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Mobile Devices for Tertiary Study – Philosophy Meets Pragmatics for Remote Aboriginal and Torres Strait Islander Women

Published online by Cambridge University Press:  30 September 2015

Philip Townsend*
School of Education, Flinders University, Adelaide, Australia
address for correspondence: School of Education, Flinders University, Adelaide, Australia. Email:
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This paper outlines PhD research which suggests mobile learning fits the cultural philosophies and roles of Aboriginal and Torres Strait Islander women who are preservice teachers in the very remote Australian communities where the research was conducted. The problem which the research addresses is the low completion rates for two community-based Initial Teacher Education (ITE) programs in South Australia (SA) and Queensland (Qld). Over the past decade, the national completion rate of Aboriginal and Torres Strait Islander students in teacher training was 36 per cent, and in these two community-based programs it was less than 15 per cent. This paper identifies the perceptions of the benefits of using mobile devices by Aboriginal and Torres Strait Islander women who are preservice teachers in very remote communities. They report ways in which mobile learning supports their complex roles and provides pragmatic positive outcomes for their tertiary study in remote locations. The paper describes the apparent alignment between mobile learning and cosmology, ontology, epistemology and axiology, which may underpin both the popularity of mobile devices and the affordances of mobile learning.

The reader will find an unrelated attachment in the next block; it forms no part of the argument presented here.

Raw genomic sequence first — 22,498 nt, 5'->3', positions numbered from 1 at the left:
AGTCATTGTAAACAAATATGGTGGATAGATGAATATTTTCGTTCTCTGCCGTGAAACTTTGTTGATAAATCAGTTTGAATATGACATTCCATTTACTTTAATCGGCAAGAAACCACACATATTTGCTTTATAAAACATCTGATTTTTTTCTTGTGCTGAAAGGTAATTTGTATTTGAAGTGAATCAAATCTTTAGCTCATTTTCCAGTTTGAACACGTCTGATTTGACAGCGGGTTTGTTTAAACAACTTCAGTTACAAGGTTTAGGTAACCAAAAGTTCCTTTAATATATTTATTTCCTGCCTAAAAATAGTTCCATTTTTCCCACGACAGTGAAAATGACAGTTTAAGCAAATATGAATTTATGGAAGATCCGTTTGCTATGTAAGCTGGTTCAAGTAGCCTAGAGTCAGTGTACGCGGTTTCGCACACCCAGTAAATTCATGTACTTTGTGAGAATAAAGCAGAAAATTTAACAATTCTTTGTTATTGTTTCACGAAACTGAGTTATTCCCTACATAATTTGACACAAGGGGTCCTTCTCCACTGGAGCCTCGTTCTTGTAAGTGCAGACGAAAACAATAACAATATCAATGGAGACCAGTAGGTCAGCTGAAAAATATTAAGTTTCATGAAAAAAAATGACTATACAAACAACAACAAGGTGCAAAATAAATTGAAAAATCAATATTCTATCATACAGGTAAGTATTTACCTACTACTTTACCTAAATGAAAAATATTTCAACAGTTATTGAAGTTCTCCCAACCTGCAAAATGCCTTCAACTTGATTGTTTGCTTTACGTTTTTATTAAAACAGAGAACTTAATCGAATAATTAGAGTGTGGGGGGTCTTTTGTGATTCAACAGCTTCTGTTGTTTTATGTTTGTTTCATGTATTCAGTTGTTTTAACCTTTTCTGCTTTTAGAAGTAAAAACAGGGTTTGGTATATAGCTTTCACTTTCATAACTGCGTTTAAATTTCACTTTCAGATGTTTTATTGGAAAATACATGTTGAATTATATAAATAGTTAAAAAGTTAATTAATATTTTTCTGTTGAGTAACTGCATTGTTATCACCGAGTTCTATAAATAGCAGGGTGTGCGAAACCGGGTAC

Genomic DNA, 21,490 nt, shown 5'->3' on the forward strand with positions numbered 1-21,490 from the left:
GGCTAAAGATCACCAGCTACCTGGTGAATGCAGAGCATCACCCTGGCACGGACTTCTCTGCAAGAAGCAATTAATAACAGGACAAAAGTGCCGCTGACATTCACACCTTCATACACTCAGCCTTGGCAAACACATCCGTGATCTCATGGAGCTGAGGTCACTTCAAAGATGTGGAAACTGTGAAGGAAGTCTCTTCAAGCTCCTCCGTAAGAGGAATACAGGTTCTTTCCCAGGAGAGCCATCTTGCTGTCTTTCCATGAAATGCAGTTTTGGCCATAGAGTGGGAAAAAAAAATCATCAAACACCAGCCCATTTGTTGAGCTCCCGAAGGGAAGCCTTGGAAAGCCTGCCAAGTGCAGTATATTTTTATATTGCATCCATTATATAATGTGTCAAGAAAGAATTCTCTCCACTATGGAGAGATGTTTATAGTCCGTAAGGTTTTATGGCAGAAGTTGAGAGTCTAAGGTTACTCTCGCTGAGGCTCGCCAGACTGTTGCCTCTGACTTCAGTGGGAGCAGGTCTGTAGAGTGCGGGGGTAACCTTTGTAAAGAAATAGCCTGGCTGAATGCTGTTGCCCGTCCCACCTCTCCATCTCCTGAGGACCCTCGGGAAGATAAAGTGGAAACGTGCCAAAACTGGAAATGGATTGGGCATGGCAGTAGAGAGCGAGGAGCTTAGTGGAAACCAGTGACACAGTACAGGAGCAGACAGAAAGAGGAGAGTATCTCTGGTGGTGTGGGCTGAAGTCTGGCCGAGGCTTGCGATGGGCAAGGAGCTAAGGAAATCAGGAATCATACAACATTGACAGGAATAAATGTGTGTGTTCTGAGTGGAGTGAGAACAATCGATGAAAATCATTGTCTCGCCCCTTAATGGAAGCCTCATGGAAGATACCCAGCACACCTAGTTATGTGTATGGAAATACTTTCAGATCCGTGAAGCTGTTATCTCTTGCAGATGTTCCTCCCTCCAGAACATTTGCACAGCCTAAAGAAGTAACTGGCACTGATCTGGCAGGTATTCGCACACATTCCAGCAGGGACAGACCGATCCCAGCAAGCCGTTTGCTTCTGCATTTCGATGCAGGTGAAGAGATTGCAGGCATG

Research Article
Copyright © The Author(s) 2015 

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